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Re: aluminum pedestrian bridge

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Andrew,

As an afterthought you may find it advantageous to consider the design of a truss where the handrails are the to chord and the kick plate (or L) is the bottom chord. This design requires that you stabilize the handrails in compression by connecting the vertical posts under the deck to form a U; but it generally reduces the weight of the structure.

Regards,

H. Daryl Richardson

----- Original Message ----- From: "Andrew Kester" <akester74(--nospam--at)gmail.com>
To: <seaint(--nospam--at)seaint.org>
Sent: Friday, November 12, 2010 8:15 AM
Subject: aluminum pedestrian bridge


I would like some opinions on this, please CC me if you would at
akester74(--nospam--at)gmail.com

A client has asked us about a possible project. They are a steel and
alum fabricator. It is a 30ft pedestrian bridge for golf carts and
people, no vehicles, spanning over a canal. It is alum because its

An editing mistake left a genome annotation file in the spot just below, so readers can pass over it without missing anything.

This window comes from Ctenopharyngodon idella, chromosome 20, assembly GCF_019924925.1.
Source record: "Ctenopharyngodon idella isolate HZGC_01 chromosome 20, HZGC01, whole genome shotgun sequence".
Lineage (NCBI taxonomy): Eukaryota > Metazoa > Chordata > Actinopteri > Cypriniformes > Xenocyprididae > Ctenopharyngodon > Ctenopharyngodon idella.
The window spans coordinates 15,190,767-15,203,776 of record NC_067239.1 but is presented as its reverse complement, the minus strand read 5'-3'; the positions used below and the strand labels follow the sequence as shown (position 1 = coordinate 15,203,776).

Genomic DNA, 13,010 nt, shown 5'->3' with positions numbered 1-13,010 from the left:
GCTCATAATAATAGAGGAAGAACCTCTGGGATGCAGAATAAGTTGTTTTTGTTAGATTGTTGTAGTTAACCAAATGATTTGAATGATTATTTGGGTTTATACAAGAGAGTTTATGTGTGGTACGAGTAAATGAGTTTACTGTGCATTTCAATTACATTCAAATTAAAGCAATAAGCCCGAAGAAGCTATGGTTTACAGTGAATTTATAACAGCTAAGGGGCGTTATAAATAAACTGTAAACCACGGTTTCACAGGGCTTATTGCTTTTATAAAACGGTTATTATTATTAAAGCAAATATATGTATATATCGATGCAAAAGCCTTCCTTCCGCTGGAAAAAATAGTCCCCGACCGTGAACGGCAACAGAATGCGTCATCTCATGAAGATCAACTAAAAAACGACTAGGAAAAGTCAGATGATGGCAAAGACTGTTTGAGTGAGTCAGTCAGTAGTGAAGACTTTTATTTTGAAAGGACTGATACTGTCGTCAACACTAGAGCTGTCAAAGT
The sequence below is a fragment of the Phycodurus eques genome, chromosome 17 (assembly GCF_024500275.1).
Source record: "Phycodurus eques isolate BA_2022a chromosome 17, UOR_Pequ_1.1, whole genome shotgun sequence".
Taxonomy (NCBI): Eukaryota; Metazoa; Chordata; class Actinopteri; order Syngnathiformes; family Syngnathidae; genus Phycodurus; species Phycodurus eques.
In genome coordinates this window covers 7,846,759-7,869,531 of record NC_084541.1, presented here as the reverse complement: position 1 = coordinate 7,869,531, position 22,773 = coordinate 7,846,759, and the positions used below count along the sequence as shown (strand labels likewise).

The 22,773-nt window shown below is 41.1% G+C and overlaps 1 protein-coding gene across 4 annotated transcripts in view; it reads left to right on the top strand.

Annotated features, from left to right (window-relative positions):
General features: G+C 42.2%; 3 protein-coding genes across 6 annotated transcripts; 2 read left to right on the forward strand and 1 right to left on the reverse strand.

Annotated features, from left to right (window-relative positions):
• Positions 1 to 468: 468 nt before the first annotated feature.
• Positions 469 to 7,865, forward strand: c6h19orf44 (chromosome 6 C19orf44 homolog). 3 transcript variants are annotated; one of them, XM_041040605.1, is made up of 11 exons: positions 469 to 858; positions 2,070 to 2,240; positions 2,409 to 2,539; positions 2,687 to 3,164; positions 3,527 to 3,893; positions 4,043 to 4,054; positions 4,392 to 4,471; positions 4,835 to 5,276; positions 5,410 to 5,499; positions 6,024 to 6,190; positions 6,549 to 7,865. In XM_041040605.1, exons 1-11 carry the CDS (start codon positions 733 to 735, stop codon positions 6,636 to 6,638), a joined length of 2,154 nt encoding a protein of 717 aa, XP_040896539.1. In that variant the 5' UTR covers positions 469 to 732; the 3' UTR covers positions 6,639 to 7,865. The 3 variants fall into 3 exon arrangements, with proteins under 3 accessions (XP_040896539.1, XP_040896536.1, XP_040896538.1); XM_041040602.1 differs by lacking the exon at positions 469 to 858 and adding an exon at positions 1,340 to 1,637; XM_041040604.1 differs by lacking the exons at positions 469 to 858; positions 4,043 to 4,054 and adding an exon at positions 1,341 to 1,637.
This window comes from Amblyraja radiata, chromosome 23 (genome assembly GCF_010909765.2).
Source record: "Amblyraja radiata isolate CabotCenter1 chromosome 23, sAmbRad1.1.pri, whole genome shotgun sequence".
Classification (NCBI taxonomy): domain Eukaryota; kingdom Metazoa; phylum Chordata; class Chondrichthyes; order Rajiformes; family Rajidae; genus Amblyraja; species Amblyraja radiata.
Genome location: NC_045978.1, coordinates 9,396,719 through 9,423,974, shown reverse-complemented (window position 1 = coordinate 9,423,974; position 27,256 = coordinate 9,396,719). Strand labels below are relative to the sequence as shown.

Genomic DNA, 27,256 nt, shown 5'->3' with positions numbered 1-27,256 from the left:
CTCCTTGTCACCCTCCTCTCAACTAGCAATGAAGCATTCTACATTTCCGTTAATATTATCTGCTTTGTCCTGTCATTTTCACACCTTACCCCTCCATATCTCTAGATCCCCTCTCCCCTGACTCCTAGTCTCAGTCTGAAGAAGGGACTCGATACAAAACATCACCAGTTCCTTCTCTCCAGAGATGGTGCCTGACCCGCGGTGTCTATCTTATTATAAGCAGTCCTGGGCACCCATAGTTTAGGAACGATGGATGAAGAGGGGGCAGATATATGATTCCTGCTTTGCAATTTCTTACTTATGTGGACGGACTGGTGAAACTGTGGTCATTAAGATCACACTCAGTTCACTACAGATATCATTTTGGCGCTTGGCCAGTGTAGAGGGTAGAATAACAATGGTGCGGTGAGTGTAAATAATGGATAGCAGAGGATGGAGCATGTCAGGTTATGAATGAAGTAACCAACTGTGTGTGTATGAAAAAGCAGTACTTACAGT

near the ocean. We have quite a bit of alum design experience, and
have done small pedestrian bridges and docks out of wood for parks
that we designed per AASTHO.

I assume with this span we can straight span it with I-beams. Then it
is a lot of detailing of handrails, lateral bracing for wind, etc. The
only thing that gives me a little bit of pause is if they end up
wanting some type of truss type bridge (probably not necessary at that
span and loading, but maybe), and vibration analysis...

Do you think this is something we can handle without having specific
alum pedestrian bridge experience?

Also, if you have specific experience with this type of structure and
would like to possibly consult (no heavy lifting, guidance and maybe
plan review), let me know privately.

Thanks in advance for your input,
Andrew

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